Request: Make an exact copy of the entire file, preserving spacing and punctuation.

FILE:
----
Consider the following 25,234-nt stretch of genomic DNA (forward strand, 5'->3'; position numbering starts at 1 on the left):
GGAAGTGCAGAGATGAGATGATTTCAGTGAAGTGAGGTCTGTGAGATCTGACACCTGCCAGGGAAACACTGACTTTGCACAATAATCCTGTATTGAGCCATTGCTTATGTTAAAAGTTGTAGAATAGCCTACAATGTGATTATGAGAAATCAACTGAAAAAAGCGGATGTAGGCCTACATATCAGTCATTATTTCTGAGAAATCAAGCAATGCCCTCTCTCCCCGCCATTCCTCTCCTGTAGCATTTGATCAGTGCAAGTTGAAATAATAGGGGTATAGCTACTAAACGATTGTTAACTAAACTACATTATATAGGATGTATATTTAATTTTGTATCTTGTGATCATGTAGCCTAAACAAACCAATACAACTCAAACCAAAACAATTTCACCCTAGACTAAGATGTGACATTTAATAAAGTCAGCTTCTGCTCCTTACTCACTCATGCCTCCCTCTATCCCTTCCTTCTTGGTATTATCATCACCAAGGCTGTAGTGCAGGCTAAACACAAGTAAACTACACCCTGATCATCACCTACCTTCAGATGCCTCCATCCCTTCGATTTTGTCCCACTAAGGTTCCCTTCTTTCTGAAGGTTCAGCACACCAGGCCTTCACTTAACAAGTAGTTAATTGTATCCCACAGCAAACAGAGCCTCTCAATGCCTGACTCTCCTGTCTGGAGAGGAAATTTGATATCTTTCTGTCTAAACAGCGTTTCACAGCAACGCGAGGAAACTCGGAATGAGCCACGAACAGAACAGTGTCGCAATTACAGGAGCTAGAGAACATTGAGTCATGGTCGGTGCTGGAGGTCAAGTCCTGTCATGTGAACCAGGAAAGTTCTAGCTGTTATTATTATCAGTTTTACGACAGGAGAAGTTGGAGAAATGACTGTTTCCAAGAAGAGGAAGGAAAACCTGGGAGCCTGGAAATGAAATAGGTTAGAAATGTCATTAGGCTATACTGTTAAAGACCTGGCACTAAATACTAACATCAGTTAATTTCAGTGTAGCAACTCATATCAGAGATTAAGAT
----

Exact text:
Consider the following 25,234-nt stretch of genomic DNA (forward strand, 5'->3'; position numbering starts at 1 on the left):
GGAAGTGCAGAGATGAGATGATTTCAGTGAAGTGAGGTCTGTGAGATCTGACACCTGCCAGGGAAACACTGACTTTGCACAATAATCCTGTATTGAGCCATTGCTTATGTTAAAAGTTGTAGAATAGCCTACAATGTGATTATGAGAAATCAACTGAAAAAAGCGGATGTAGGCCTACATATCAGTCATTATTTCTGAGAAATCAAGCAATGCCCTCTCTCCCCGCCATTCCTCTCCTGTAGCATTTGATCAGTGCAAGTTGAAATAATAGGGGTATAGCTACTAAACGATTGTTAACTAAACTACATTATATAGGATGTATATTTAATTTTGTATCTTGTGATCATGTAGCCTAAACAAACCAATACAACTCAAACCAAAACAATTTCACCCTAGACTAAGATGTGACATTTAATAAAGTCAGCTTCTGCTCCTTACTCACTCATGCCTCCCTCTATCCCTTCCTTCTTGGTATTATCATCACCAAGGCTGTAGTGCAGGCTAAACACAAGTAAACTACACCCTGATCATCACCTACCTTCAGATGCCTCCATCCCTTCGATTTTGTCCCACTAAGGTTCCCTTCTTTCTGAAGGTTCAGCACACCAGGCCTTCACTTAACAAGTAGTTAATTGTATCCCACAGCAAACAGAGCCTCTCAATGCCTGACTCTCCTGTCTGGAGAGGAAATTTGATATCTTTCTGTCTAAACAGCGTTTCACAGCAACGCGAGGAAACTCGGAATGAGCCACGAACAGAACAGTGTCGCAATTACAGGAGCTAGAGAACATTGAGTCATGGTCGGTGCTGGAGGTCAAGTCCTGTCATGTGAACCAGGAAAGTTCTAGCTGTTATTATTATCAGTTTTACGACAGGAGAAGTTGGAGAAATGACTGTTTCCAAGAAGAGGAAGGAAAACCTGGGAGCCTGGAAATGAAATAGGTTAGAAATGTCATTAGGCTATACTGTTAAAGACCTGGCACTAAATACTAACATCAGTTAATTTCAGTGTAGCAACTCATATCAGAGATTAAGAT